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The Trusts (Regulation of Trust Business) Act 2001 (as amended) (“the Act”) came into force on 25 January 2002. The Act provides for a licensing regime for any person or entity (unless otherwise exempted) engaging in a trust business, as defined by the Act, either in or from within Bermuda. The Act replaces the Trust Companies Act 1991, and confers new regulatory and information gathering powers on the Bermuda Monetary Authority (“the Authority”).

“Trust Business” is defined in section 9(3) of the Act as “the provision of the services of a trustee as a business, trade, profession or vocation.”

The Act provides a statutory basis for regulating trust business in Bermuda, and provides the Authority with supervisory powers to obtain information from institutions necessary to conduct its supervision. The Act requires that trust undertakings must submit audited financial statements or its annual accounts, along with a Certificate of Compliance to the Authority within four months of their year-end.

The supervision of trust business will take the form of an off-site supervision program and on-site visit. Supervision enables and requires judgement to be made about the nature of a trust undertaking’s business, the quality of its management, the effectiveness of its controls and compliance, the fairness of its treatment of customers and its financial viability.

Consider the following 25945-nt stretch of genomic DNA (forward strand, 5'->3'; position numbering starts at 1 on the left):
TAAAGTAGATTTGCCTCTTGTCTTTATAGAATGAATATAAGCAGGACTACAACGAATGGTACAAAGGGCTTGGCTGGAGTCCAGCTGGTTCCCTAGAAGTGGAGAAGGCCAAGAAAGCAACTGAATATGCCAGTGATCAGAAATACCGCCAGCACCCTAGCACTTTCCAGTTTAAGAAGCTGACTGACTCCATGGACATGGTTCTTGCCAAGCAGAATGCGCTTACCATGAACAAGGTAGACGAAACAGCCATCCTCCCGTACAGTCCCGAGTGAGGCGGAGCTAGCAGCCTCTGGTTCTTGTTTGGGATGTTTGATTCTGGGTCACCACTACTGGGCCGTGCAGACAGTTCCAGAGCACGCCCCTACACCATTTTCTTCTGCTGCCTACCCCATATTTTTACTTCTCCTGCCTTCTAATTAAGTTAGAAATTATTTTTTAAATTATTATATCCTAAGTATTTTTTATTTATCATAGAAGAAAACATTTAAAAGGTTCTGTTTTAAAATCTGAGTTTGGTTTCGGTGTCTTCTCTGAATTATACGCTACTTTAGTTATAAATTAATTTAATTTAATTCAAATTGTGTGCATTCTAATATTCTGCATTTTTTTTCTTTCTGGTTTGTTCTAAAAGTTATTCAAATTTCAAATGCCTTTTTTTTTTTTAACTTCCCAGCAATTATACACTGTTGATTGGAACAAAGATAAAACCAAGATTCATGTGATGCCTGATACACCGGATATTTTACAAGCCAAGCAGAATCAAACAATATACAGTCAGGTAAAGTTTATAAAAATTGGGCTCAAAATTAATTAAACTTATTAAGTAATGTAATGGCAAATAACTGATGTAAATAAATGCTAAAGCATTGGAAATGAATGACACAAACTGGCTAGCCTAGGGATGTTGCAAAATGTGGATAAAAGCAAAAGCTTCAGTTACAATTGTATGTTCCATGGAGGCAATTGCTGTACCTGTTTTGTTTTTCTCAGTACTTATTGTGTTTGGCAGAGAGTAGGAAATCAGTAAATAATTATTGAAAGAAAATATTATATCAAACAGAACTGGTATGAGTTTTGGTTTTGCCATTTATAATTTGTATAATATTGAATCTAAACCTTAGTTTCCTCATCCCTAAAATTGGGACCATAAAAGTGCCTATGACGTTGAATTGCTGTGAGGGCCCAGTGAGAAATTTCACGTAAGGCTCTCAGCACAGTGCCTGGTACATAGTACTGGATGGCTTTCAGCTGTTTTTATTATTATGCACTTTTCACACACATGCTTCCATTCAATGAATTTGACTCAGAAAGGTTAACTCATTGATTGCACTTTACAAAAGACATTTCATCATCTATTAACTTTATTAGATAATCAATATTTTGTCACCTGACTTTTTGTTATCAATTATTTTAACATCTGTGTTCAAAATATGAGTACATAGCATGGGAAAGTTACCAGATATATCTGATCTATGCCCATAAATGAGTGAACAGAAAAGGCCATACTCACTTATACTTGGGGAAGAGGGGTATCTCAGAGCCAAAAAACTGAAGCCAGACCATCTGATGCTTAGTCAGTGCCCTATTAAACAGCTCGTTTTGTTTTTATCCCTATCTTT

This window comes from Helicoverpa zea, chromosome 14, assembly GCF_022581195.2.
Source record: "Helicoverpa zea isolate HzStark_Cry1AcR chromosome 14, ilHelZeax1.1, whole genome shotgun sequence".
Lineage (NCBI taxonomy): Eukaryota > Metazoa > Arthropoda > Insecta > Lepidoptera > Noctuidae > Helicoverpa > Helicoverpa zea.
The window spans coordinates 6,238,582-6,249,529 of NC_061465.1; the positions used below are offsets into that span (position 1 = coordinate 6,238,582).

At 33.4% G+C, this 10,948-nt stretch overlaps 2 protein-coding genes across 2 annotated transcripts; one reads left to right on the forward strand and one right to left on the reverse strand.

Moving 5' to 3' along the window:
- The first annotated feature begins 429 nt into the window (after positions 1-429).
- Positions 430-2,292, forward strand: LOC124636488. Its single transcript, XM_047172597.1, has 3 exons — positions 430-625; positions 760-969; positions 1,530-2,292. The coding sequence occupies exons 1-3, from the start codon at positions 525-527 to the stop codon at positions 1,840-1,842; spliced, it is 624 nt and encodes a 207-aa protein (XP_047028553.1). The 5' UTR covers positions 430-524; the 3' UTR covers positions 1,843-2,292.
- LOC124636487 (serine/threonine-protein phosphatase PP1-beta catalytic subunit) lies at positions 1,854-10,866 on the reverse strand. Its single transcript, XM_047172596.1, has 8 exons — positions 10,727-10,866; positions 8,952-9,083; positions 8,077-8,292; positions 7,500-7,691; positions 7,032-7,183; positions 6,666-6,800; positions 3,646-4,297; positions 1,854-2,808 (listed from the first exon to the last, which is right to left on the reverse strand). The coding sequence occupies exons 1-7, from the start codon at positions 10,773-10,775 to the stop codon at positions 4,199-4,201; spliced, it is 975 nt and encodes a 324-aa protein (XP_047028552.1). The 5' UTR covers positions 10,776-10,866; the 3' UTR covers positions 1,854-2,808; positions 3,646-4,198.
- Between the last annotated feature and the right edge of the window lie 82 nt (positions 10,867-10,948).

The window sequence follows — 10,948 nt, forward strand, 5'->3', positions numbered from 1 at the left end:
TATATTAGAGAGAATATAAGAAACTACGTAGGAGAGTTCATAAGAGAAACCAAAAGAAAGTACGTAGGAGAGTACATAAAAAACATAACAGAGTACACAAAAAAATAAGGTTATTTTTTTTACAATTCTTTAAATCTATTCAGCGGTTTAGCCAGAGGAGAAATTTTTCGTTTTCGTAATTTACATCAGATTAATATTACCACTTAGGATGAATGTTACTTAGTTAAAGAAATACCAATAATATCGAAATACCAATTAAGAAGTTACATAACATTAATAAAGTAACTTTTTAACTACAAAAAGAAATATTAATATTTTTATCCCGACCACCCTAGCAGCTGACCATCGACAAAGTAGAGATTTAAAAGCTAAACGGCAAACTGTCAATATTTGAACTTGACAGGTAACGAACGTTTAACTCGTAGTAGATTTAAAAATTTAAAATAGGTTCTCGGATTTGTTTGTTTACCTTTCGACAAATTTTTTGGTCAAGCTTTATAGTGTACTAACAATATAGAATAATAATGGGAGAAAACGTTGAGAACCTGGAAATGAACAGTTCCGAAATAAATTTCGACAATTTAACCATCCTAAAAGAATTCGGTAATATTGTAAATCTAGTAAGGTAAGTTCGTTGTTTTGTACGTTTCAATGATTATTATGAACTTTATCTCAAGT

The Authority’s off-site supervision program allows the Authority to have regular discussion and receive updates on the development of the institution’s business, including both past performance and future strategies.

The Authority’s on-site supervision program involves structured visits to an undertakings office which are usually scheduled on a three year rolling basis. The on-site review will consist of interviews with management and staff, and assessing the undertakings internal controls, staffing, adequacy of procedures as well as the processes that management have put in place to monitor and control key risks in the business (including anti-money laundering compliance testing).

The Act also enables the Authority to commission reports on an institution’s business from an accountant or other person with relevant professional skills. Use of this provision can offer an alternative means of conducting part of the on-site element of regulation. However, this route is normally used only in exceptional circumstances.

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